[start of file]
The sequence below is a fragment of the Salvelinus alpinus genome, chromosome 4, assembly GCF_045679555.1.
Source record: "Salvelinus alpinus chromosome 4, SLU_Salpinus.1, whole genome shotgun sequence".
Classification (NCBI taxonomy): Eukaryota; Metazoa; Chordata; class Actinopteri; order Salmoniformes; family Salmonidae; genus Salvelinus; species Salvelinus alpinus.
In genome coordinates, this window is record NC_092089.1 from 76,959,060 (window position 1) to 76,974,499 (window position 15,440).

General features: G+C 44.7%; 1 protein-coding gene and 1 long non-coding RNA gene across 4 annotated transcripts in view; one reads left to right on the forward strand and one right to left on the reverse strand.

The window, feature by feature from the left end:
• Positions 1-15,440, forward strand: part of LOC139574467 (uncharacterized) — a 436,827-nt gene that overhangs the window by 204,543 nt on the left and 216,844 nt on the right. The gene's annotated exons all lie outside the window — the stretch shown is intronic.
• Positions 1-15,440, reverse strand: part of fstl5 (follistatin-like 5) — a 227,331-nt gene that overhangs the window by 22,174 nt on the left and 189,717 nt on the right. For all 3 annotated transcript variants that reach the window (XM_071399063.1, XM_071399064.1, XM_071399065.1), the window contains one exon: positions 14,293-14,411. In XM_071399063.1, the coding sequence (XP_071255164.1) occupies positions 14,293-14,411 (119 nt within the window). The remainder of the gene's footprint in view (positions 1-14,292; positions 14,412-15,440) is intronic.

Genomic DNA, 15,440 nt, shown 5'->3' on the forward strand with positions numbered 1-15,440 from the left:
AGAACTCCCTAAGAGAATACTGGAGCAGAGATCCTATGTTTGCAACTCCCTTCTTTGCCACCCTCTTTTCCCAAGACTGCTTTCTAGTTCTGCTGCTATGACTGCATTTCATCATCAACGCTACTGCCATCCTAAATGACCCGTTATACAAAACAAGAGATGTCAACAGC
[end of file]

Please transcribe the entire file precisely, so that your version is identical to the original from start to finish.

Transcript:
The sequence below is a fragment of the Salvelinus alpinus genome, chromosome 4, assembly GCF_045679555.1.
Source record: "Salvelinus alpinus chromosome 4, SLU_Salpinus.1, whole genome shotgun sequence".
Classification (NCBI taxonomy): Eukaryota; Metazoa; Chordata; class Actinopteri; order Salmoniformes; family Salmonidae; genus Salvelinus; species Salvelinus alpinus.
In genome coordinates, this window is record NC_092089.1 from 76,959,060 (window position 1) to 76,974,499 (window position 15,440).

General features: G+C 44.7%; 1 protein-coding gene and 1 long non-coding RNA gene across 4 annotated transcripts in view; one reads left to right on the forward strand and one right to left on the reverse strand.

The window, feature by feature from the left end:
• Positions 1-15,440, forward strand: part of LOC139574467 (uncharacterized) — a 436,827-nt gene that overhangs the window by 204,543 nt on the left and 216,844 nt on the right. The gene's annotated exons all lie outside the window — the stretch shown is intronic.
• Positions 1-15,440, reverse strand: part of fstl5 (follistatin-like 5) — a 227,331-nt gene that overhangs the window by 22,174 nt on the left and 189,717 nt on the right. For all 3 annotated transcript variants that reach the window (XM_071399063.1, XM_071399064.1, XM_071399065.1), the window contains one exon: positions 14,293-14,411. In XM_071399063.1, the coding sequence (XP_071255164.1) occupies positions 14,293-14,411 (119 nt within the window). The remainder of the gene's footprint in view (positions 1-14,292; positions 14,412-15,440) is intronic.

Genomic DNA, 15,440 nt, shown 5'->3' on the forward strand with positions numbered 1-15,440 from the left:
AGAACTCCCTAAGAGAATACTGGAGCAGAGATCCTATGTTTGCAACTCCCTTCTTTGCCACCCTCTTTTCCCAAGACTGCTTTCTAGTTCTGCTGCTATGACTGCATTTCATCATCAACGCTACTGCCATCCTAAATGACCCGTTATACAAAACAAGAGATGTCAACAGC